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Teacher creates student-centered classrooms

LKSD Best Practice #1

Student-centered classrooms are those where the focus of instruction is shifted from the teacher to the students. The end goal is that students will be autonomous and independent thinkers. 

When students know what's expected of them and have access to learning resources, we see them take ownership over their learning. Further, this enables the teacher to spend extra time with those students who need it.

At the end of the day, students should be more tired than their teachers.

Framework for Success

Interaction

Learners interact through team learning by teaching and supporting each other

Individualization

Ensures the learners are empowered to create their own activities and select their own authentic materials

Integration

During the learning process, students integrate what they have learned with prior learning to construct new meaning

Key Points for Implementation

Environment

Provide Options

Passion & Interest

Assessments

Feedback

Arrange desks/ tables to promote collaboration

Allow for the element of choice when assigning projects. Learning must matter to the learner; sometimes it's necessary for us to modify our expectations to meet students where they are. 

Honor students' passion and interests:

  • When providing options for a project, students are able to choose which one interests them the most. This leads to increased ownership, responsibility and autonomy

  • Embed students' names in word problems or stories

  • Use local examples when possible 

Using open-ended questions in assessments gives students the opportunity to reflect and summarize what they've learned. 

Provide regular feedback so students know how they can improve. Feedback should:

  • be both specific and academically focused 

  • be regular ​

  • be provided by students to each other 

  • support and validate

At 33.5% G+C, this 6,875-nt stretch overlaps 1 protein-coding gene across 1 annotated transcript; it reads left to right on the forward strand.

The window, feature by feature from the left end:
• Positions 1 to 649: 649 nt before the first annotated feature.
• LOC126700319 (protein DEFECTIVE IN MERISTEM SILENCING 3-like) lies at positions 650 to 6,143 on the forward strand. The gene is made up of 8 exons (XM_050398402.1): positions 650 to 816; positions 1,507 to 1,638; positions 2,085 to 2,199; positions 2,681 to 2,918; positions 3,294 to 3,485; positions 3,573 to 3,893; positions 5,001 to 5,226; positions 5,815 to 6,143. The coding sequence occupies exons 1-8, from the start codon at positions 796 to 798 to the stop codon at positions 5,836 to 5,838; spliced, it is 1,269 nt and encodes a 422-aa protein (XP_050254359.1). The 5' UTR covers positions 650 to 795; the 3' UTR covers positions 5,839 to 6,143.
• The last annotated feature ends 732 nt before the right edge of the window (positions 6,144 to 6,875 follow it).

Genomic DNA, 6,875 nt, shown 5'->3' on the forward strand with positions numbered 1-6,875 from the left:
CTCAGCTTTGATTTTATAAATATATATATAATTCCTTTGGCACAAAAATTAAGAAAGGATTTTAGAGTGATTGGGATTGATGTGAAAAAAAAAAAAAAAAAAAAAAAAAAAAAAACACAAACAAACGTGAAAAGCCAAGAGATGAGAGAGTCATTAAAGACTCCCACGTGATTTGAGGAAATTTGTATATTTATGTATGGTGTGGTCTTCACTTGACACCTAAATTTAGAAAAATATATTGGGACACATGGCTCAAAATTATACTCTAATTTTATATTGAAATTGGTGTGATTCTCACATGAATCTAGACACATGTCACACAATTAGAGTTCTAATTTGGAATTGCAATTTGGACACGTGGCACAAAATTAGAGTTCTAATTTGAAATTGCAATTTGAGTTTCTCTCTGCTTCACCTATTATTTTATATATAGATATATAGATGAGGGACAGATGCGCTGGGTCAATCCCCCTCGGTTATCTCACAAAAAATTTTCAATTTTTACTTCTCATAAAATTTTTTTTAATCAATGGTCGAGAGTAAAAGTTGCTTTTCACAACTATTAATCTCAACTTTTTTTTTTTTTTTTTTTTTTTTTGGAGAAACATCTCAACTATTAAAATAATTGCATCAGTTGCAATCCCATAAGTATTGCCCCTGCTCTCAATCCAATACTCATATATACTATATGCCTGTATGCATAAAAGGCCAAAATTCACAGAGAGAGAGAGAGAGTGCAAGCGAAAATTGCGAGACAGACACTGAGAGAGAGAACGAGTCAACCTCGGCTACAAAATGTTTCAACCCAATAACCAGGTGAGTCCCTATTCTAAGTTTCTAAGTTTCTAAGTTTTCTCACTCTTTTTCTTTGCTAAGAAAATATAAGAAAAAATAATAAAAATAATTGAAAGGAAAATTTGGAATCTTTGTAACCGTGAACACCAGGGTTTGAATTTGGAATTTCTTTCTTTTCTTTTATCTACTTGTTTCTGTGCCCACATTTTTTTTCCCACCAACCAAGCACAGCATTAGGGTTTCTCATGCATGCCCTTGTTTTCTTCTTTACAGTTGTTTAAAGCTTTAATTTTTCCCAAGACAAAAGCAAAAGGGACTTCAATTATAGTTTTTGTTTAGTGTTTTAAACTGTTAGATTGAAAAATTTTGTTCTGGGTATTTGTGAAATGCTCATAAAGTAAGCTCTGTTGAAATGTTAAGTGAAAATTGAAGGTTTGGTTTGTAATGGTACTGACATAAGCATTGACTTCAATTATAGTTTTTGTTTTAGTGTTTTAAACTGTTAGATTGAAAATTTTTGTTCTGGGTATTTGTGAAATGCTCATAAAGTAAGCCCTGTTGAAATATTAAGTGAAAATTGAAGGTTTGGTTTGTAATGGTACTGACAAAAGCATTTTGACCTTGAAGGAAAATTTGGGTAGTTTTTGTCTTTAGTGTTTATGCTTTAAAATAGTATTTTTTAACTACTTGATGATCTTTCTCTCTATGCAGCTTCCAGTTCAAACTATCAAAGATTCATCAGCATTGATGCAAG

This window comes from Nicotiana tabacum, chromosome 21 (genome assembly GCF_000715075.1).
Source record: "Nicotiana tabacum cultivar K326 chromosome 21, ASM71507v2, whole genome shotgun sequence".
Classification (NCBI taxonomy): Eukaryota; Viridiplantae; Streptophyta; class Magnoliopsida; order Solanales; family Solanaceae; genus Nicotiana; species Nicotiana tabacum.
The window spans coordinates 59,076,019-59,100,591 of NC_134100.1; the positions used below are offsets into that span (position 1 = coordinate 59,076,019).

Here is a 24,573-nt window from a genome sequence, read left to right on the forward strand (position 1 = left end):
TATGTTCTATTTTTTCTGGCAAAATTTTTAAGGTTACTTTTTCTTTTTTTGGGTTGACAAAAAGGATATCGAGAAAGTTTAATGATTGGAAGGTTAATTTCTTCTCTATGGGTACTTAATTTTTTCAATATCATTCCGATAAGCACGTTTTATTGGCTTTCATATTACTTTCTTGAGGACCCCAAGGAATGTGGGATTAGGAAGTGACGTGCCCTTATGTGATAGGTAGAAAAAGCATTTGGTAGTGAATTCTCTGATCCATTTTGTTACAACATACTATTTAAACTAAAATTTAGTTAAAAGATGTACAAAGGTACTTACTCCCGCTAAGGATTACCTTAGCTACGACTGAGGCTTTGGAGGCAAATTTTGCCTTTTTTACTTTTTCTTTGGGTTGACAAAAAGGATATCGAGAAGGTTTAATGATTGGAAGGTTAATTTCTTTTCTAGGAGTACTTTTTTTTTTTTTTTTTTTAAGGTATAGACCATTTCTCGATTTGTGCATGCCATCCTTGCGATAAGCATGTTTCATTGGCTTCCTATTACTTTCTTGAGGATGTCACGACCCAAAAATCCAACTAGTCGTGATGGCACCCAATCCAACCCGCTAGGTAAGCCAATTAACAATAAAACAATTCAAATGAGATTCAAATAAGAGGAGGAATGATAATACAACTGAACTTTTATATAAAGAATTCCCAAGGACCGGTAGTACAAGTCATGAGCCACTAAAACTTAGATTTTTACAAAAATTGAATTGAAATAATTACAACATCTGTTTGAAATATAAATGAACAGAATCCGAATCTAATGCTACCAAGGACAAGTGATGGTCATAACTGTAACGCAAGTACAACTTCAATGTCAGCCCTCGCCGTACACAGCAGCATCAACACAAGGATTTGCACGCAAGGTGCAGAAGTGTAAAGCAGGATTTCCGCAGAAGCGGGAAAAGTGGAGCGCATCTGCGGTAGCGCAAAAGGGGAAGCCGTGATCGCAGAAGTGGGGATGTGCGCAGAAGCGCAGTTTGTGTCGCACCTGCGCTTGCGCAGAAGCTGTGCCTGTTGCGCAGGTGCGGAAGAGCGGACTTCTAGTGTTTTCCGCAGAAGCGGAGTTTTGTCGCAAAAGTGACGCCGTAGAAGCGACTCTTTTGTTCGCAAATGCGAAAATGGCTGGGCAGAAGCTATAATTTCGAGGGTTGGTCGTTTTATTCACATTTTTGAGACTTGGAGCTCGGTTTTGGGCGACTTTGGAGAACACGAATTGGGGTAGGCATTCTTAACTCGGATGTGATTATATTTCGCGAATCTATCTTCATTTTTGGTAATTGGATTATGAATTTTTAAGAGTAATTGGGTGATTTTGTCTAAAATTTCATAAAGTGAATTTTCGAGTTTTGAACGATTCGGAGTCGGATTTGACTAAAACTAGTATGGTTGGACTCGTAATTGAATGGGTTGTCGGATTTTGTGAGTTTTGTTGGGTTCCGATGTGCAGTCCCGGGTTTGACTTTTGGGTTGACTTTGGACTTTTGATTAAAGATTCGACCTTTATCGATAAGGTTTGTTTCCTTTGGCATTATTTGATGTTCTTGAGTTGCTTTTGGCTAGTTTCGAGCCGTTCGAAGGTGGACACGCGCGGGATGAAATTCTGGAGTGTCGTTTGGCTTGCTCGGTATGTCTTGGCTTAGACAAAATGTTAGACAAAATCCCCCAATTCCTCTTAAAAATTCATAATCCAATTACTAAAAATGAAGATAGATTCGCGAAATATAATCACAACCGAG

LKSD Best Practices Classroom Levels of Support

When we require students to actively seek out an answer or further information, we give them the opportunity to think critically and for themselves.  This then promotes long-term knowledge retention.

Click here to download a pdf of this graphic

Teacher Showcase
Quinhagak 2023

IMG_3083_edited_edited.jpg

Credit: Teacher Athos Spinola, 6th Grade

What we see:

A daily agenda with associated times posted on the board. Teacher Athos actively reviews these daily benchmarks with his class as part of his structured routine. In doing so, after just a couple of months, students are able to self- direct and adjust their time management in order to know what’s coming and how they need to prepare themselves. This cuts down on squirrelly behavior while promoting self- regulation.

Credit: Teacher Samantha Alexander,

High School Math

What we see:

Samantha provides weekly outlooks for each class by neatly displaying the learning objectives for each class as well as overarching expectations. This method preempts students’ curiosity related to, “What are we doing today?” This strategy is grade level appropriate and communicates the academic expectations for the week. An added benefit is that this also helps the teacher to stay on track by keeping an eye on her pacing and planning.

What about social emotional learning? 

… student centered learning champions student choice and facilitates connections among students, embracing the philosophy that, for a student to truly learn, they must be actively involved in the process. 

Latham, J. (n.d.) 

Transforming Education. (2020). Trauma Informed SEL. Transforming Education. https://transformingeducation.org/resources/trauma-informed-sel-toolkit/   

A student’s behavior is not necessarily about us. Instead, it may be a reflection of where their focus might be. By keeping this in mind, we are better equipped to design instruction and interact with our students. 

As part of trauma-informed practice, schools can:

  • Create physically and psychologically safe environments for all staff and students

  • Realize both the widespread impact of trauma and the role of schools in promoting resiliency

  • Recognize the signs and symptoms of trauma in students, family, and staff

  • Integrate knowledge about trauma into policies, procedures, and practices

  • Resist re-traumatization of students and staff and foster resiliency

Strategies for fostering a student-centered classroom

  1. Communicate clear expectations - and stick to them! 

  2. Give students a voice

  3. Increase student choice

  4. Promote reflection and reflective practice

  5. Encourage classroom collaboration

  6. Help students set personal learning goals

  7. Take a step back and let the students be the captain of their ship

References

Latham, J. (n.d.) Complete Guide to Student-Centered vs. Teacher-Centered Learning. University of San Diego. https://onlinedegrees.sandiego.edu/teacher-centered-vs-student-centered-learning/ 

Oregon Department of Education. (n.d.). Trauma Informed Practices in Schools. https://www.oregon.gov/ode/students-and-family/GraduationImprovement/Documents/Trauma-Informed%20Practices%20in%20Schools.pdf

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